Yesterday Justin preached about Jesus with Martha and Mary. You know the story, when Martha is super busy getting lunch ready for Jesus and his crew, and Mary (her sister) isn’t helping Martha at all. She is just sitting at Jesus’ feet, listening. Martha is frustrated because her sister isn’t doing her fair share of the work, so she asks Jesus to tell Mary to get up and help her. Martha asks Jesus, “Don’t you care that my sister has left me to serve alone?”
Don’t you care, Jesus?
In January, our church plant will be two years old. The church family is expanding, but slowly. At the three year mark, we want to be a self-supporting church, able to meet our operating expenses without the assistance of other churches.
I’m not sure if we’re going to make the mark.
Don’t you care, Jesus?
Martha saw all that she had to do: good work serving others, but she couldn’t see Jesus. He wasn’t anything but another item on her to-do list. Feed Jesus and his friends: check.
I so relate to Martha.
- Read the Bible: check.
- Make supper: check.
- Do the Laundry: check.
- Pray before drifting off to sleep: check.
Jesus loved Martha. He looked at her and said, “Martha, Martha, you are anxious and troubled about many things, but one thing is necessary. Mary has chosen the good portion, which will not be taken away from her.” Mary chose to sit and listen to Jesus. Martha chose to run herself ragged, trying to be the perfect hostess.
I struggle mightily with anxiety and being troubled about many things. It’s kind of my modus operandi. And this whole church plant adventure has been the perfect storm for anxiety. It has exposed
- my selfishness (I don’t want to talk to new people!)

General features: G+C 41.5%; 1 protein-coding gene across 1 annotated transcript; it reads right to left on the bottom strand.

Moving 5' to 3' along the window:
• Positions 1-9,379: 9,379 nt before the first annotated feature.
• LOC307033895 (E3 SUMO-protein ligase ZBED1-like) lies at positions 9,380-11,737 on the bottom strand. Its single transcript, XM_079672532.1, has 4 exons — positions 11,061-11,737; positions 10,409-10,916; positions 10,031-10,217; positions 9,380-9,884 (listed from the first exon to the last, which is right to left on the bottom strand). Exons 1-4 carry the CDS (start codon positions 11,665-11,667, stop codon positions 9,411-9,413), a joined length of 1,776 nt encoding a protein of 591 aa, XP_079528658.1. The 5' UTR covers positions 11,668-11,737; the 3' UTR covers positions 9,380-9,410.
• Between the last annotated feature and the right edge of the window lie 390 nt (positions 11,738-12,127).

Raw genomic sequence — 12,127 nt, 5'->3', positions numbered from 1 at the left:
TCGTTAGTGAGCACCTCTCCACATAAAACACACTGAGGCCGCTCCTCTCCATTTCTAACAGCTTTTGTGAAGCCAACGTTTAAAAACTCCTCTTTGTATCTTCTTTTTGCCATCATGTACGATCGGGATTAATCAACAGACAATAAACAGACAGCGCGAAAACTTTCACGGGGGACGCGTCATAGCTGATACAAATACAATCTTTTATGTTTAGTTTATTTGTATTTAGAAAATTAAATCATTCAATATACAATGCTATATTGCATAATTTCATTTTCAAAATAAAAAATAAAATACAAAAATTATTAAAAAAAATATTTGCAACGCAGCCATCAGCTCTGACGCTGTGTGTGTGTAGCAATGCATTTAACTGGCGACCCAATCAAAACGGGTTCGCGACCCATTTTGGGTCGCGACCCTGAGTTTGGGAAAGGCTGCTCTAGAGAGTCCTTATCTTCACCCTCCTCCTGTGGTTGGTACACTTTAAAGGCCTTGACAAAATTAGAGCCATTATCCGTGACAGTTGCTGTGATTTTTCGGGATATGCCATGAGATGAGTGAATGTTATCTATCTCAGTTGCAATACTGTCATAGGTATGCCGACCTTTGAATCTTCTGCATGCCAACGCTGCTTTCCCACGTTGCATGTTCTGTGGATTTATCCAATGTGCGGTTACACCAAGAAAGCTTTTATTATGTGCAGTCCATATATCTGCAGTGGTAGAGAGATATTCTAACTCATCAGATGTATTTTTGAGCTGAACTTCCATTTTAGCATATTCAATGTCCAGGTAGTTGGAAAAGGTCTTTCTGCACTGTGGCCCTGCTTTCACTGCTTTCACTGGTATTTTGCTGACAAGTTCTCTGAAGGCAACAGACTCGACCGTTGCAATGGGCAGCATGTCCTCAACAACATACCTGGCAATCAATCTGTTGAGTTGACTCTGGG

- my pride (I don’t want to help lead music – I don’t sing well enough!)
- my apathy (I should be praying for people in our church family…but I think I’ll check facebook instead.)
But most of all, I can see with greater clarity than ever my lack of trust in God.
God my Father, who gives “good gifts to those who ask him,” who knows every hair on my head, who loves me so much that he sent Jesus to save me, who will not leave me or forsake me, this is the God of whom I continually ask, “God, don’t you care?”
When I sit down to read my Bible and pray, I either a) start to doze off or b) fight an internal battle with the anxious portion of my mind that is saying, “Are you kidding me? You are going to sit down and just read? Have you seen your bathroom floor lately? There are million of people all around the world right now leading productive lives and you are just going to sit there? Well, not if I can help it!” And the internal nagging increases in intensity.
This struggle is not by accident, I believe. That voice is suspiciously absent when I sit down to watch a TV show or read a book of fiction. We super-Christians don’t like to admit it, but it is hard to read your Bible. It is even harder to pray. It is hard, and it seems pointless, and so we move on. But as Jesus told Martha, listening to him and sitting at his feet is the most important, the most necessary thing I can do each day. God knows what I need. He knows what’s going to happen with the church plant, and he’s got that under control too.